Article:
The News Desk is a collection of news, notes and breaking items affecting the Fredericksburg community.
Walmart to break ground on Wilderness store Tuesday
BY DAN McFARLAND
THE FREE LANCE-STAR
After years of planning, controversy and compromise, the new Orange County Walmart Supercenter will open next June, company officials estimate.
A groundbreaking ceremony for the store is planned for 10 a.m. Tuesday north of State Route 3 at the intersection of Somerset Ridge Road.
Joining Walmart representatives will be House of Delegates Speaker Bill Howell of Stafford County and members of the Orange County Board of Supervisors, including Grover Wilson, whose District 5 includes the site, as well as District 4’s Lee Frame, who, as previous board chairman worked extensively with representatives of the retail giant during the earlier site selection and permit process.
Walmart’s earlier plan to build a 138,000-square-foot store northwest of the intersection of Routes 3 and 20 in the Wilderness battlefield area met with vocal opposition from the National Park Service, preservation groups, historians and legislators.
Friends of Wilderness Battlefield and six local residents filed a lawsuit challenging supervisors’ approval of a special-use permit to build on the site.
As the trial of that lawsuit was getting under way in January last year, Walmart announced it would preserve that property and seek a new site along the Route 3 corridor. The company purchased the original site for $3.5 million and reimbursed Orange County $717,000 for its costs in the case.
Four months later, it announced plans to build a 129,000-square-foot store on 16 acres of county resident Mansour Azimipour’s Germanna Heights development along Route 3, four miles west of the original site.
Walmart said the National Trust for Historic Preservation, the Civil War Trust, the Piedmont Environmental Council and the Friends of Wilderness Battlefield all reviewed the new site and “agreed it is appropriate for economic development and will not diminish the experience of visitors to the nearby Civil War Wilderness battlefield.”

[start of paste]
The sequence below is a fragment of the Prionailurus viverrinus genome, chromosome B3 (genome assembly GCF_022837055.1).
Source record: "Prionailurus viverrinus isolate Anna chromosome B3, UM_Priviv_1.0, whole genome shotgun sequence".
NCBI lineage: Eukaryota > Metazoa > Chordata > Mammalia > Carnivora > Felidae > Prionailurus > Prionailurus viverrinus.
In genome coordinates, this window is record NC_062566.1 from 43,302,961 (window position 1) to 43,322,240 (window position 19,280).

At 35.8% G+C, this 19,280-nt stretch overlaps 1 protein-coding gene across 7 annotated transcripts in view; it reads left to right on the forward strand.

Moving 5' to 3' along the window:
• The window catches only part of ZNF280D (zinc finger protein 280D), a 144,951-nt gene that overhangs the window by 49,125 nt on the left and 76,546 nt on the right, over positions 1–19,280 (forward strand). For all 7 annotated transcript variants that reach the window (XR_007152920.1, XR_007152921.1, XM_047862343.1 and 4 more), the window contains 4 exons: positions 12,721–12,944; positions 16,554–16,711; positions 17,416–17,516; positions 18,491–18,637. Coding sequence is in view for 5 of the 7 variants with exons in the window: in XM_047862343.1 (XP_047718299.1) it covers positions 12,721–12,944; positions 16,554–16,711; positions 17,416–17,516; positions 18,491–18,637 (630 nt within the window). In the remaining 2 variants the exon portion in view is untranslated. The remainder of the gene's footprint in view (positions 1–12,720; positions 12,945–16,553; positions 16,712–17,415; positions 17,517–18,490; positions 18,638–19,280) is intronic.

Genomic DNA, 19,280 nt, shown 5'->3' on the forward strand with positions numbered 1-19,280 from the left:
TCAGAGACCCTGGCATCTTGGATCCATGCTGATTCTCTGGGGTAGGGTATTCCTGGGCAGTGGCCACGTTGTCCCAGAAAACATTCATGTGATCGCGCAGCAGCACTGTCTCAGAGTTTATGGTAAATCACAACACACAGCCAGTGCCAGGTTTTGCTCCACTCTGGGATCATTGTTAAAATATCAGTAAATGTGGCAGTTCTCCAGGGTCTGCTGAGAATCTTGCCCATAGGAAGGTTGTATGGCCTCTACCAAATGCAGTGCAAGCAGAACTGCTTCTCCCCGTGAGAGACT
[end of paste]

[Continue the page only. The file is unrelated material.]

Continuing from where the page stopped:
The timeline from groundbreaking to store opening normally takes about one year, Walmart’s East Coast Director of Community and Media Relations William Wertz said recently.
The company expects to name a store manager six months before the opening, with hiring to begin in the same time frame. The store is expected to create about 300 local jobs, with the majority of those being full-time positions, Wertz said.
Although Wertz said Walmart does not normally break out the economic impact for an individual store, a fiscal and economic impact study completed last June by Mangum Economic Consulting of Richmond estimates that the new Walmart would generate $800,000 in additional annual revenue for Orange County once it begins operating.
The supercenter would have a broader economic impact of $10 million in one-time direct and indirect economic impact during construction, and $26.3 million in annual direct and indirect economic impact during operation, the study said.
During construction, 87 one-time additional jobs would be created. A total of 348 additional jobs are estimated during its operation, 300 directly attributable to the new store plus an additional 48 indirectly attributable to economic ripple effects from local spending.
Walmart notes that the immediate retail market to be served by the new store is more affluent and much faster-growing than is typical for the state as a whole.
The proposed new development, the Mangum study predicts, should allow Orange to capture sales-tax revenue it is currently losing as residents travel outside the county to shop, as well as attract shoppers—and their dollars—from surrounding areas.
To reach the groundbreaking, turn north off Route 3 on Germantown Road into Germanna Heights, then go two blocks and turn left on A&K Boulevard. The event will be held in a tent.